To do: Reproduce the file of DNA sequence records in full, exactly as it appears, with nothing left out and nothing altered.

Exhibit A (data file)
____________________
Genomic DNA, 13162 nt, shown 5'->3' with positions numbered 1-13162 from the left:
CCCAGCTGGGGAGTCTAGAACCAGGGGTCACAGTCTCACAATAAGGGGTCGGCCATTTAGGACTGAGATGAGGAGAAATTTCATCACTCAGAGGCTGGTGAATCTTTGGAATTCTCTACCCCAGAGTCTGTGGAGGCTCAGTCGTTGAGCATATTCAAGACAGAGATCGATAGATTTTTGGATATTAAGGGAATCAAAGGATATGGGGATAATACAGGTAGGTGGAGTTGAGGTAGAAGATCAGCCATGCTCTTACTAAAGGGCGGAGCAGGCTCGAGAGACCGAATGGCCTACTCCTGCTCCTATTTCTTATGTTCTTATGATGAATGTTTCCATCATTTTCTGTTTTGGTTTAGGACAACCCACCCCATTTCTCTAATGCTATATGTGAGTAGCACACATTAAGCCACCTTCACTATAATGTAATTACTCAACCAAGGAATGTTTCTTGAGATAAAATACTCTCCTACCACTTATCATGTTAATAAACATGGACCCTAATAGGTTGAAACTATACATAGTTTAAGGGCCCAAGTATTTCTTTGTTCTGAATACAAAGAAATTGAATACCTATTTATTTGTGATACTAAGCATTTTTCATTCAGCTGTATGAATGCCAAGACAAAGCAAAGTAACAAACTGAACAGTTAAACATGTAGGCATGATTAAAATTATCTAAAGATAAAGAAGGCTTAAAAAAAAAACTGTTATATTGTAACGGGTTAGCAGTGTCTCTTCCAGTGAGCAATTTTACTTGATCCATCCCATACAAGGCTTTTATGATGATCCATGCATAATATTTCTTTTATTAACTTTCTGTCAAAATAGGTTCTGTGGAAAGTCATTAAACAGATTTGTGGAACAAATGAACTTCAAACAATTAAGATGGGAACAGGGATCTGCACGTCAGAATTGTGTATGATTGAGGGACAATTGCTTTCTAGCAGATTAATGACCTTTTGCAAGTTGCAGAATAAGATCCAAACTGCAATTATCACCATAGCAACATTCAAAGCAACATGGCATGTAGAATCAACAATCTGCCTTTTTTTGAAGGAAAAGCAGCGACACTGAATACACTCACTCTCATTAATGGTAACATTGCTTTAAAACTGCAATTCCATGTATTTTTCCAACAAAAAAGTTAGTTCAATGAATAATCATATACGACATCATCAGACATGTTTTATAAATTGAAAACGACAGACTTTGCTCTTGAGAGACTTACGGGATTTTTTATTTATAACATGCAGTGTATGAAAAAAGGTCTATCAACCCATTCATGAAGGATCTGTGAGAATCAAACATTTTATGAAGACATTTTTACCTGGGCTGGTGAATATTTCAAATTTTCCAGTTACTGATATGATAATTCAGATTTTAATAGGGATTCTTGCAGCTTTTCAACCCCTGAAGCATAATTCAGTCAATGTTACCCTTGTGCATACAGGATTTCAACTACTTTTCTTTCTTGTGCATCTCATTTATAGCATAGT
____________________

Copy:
Genomic DNA, 13162 nt, shown 5'->3' with positions numbered 1-13162 from the left:
CCCAGCTGGGGAGTCTAGAACCAGGGGTCACAGTCTCACAATAAGGGGTCGGCCATTTAGGACTGAGATGAGGAGAAATTTCATCACTCAGAGGCTGGTGAATCTTTGGAATTCTCTACCCCAGAGTCTGTGGAGGCTCAGTCGTTGAGCATATTCAAGACAGAGATCGATAGATTTTTGGATATTAAGGGAATCAAAGGATATGGGGATAATACAGGTAGGTGGAGTTGAGGTAGAAGATCAGCCATGCTCTTACTAAAGGGCGGAGCAGGCTCGAGAGACCGAATGGCCTACTCCTGCTCCTATTTCTTATGTTCTTATGATGAATGTTTCCATCATTTTCTGTTTTGGTTTAGGACAACCCACCCCATTTCTCTAATGCTATATGTGAGTAGCACACATTAAGCCACCTTCACTATAATGTAATTACTCAACCAAGGAATGTTTCTTGAGATAAAATACTCTCCTACCACTTATCATGTTAATAAACATGGACCCTAATAGGTTGAAACTATACATAGTTTAAGGGCCCAAGTATTTCTTTGTTCTGAATACAAAGAAATTGAATACCTATTTATTTGTGATACTAAGCATTTTTCATTCAGCTGTATGAATGCCAAGACAAAGCAAAGTAACAAACTGAACAGTTAAACATGTAGGCATGATTAAAATTATCTAAAGATAAAGAAGGCTTAAAAAAAAAACTGTTATATTGTAACGGGTTAGCAGTGTCTCTTCCAGTGAGCAATTTTACTTGATCCATCCCATACAAGGCTTTTATGATGATCCATGCATAATATTTCTTTTATTAACTTTCTGTCAAAATAGGTTCTGTGGAAAGTCATTAAACAGATTTGTGGAACAAATGAACTTCAAACAATTAAGATGGGAACAGGGATCTGCACGTCAGAATTGTGTATGATTGAGGGACAATTGCTTTCTAGCAGATTAATGACCTTTTGCAAGTTGCAGAATAAGATCCAAACTGCAATTATCACCATAGCAACATTCAAAGCAACATGGCATGTAGAATCAACAATCTGCCTTTTTTTGAAGGAAAAGCAGCGACACTGAATACACTCACTCTCATTAATGGTAACATTGCTTTAAAACTGCAATTCCATGTATTTTTCCAACAAAAAAGTTAGTTCAATGAATAATCATATACGACATCATCAGACATGTTTTATAAATTGAAAACGACAGACTTTGCTCTTGAGAGACTTACGGGATTTTTTATTTATAACATGCAGTGTATGAAAAAAGGTCTATCAACCCATTCATGAAGGATCTGTGAGAATCAAACATTTTATGAAGACATTTTTACCTGGGCTGGTGAATATTTCAAATTTTCCAGTTACTGATATGATAATTCAGATTTTAATAGGGATTCTTGCAGCTTTTCAACCCCTGAAGCATAATTCAGTCAATGTTACCCTTGTGCATACAGGATTTCAACTACTTTTCTTTCTTGTGCATCTCATTTATAGCATAGT